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(OP)
This will interest only a few of you and most of those will file it in their "If anybody ever asks" folder, but I have the setup equation for the asymmetric 2link rear suspension, for a live axle, that I mentioned in another thread and I thought I'd share it. This would be an "arm," solidly attached to the axle and probably on the right side, and a "link," with bushings at each end, on the left. There would be, of course, a Panhard bar to locate the axle, though, I suppose, the link might be triangulated to serve that purpose.

The pivot for the arm would lie on the no squat/no rise line, as based on the CG height of the sprung mass. The link would be in a plane parallel to the XZ plane and would point toward a line which is parallel to the Y axis and which passes through the arm's rotation point on the no squat/no rise line.

The equation to follow will provide equal rear tire loading during acceleration and no squat or rise.

This can be considered a special case of the asymmetric 3link suspension first used by Jaguar on the early C-type. A solution would be found, then, in the equation I supplied for the student workbook which accompanies the Millikens' Race Car Vehicle Dynamics (bottom of page 204). (Note, when using this equation, that it's an "Rsubl" in the numerator of the second term and not the product of "R" and "l.") Unfortunately, I did not take unsprung mass into account in the derivation of that equation. The following, then, constitutes an improvement on my earlier equation and you might wish to add it to your book, if you have a copy. If you do, you will need to multiply the second term by the "K" defined in the book.

tangent of the link angle = (Mh + mr)/(Ml) - R(M + m)/(yGM)

where "M" is the sprung mass, "m" the unsprung, "h" the height of the sprung mass, "r" the height of the unsprung, "l" the wheelbase, "R" the rear tire loaded radius, "G" the axle ratio, "y" the offset of the arm from the centerline of the car, and the angle is measured positive upward from the horizontal at the rear mounting point. In most cases, the equation will yield a negative number. It is assumed that the sprung and unsprung CG's are on the car's centerline.

It's interesting to note that the lateral location of the link "disappears" during the derivation.

I would consider this an  improvement over the 4link commonly used in drag race applications, both in its ability to achieve equal tire loading and in its simplicity, though it might be argued that the 4link's redundancy offers some safety benefits in case of a component failure.

But, it would be difficult to persuade a fabricator to switch from the 4link unless the superiority of another configuration could be proven. But, with all the parameters involved, small improvements are difficult to measure. I have, however, come up with a simple means to isolate these effects, which I intend to disclose in another thread for your comments.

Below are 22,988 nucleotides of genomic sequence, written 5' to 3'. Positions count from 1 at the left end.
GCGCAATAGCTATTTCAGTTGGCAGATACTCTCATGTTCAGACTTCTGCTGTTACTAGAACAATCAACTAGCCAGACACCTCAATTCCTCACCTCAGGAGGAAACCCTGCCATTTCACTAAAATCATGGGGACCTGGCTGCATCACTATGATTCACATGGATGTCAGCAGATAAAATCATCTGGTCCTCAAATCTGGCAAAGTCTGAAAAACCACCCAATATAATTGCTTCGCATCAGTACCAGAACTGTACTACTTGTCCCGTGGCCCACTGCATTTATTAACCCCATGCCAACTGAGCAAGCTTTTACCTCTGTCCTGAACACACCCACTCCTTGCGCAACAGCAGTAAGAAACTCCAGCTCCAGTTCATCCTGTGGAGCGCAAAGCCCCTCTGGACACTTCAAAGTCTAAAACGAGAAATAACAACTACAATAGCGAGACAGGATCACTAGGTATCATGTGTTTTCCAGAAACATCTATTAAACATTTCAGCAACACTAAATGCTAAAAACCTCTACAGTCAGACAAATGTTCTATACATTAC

Am I correct in thinking that ". . . It is assumed that the sprung and unsprung CG's are on the car's centerline." also applies to your earlier offset 3-link equation derivation?  I have a feeling that understanding the 3-link math would help here, never mind that the offset 3-link is currently a somewhat tangential discussion on another forum.

Getting back to the 2-link, I wonder if its asymmetry could be used to any advantage in circle-track racing . . .

Norm

(OP)
Norm, yes, it was assumed, in all derivations, that the XZ plane was equidistant between right and left side tire pairs.

And, yes, it could be used in an oval track car, but I would recommend 2 symmetrically positioned lower links and a single offset upper link, with the amount of offset negative (left side) and infinitely adjustable. Such an adjustable offset would give the performance variations found in changes in what the oval track racers call "stagger." (For those not familiar with the term, "stagger" is a deliberate difference in size...i.e., revolutions per mile...between left and right rear tires, usually expressed in inches of circumference...or "rollout"...and considered positive when the right side circumference is larger than the left.)

(OP)
Should have mentioned that stagger is also used at the front of an oval track car to affect braking performance.

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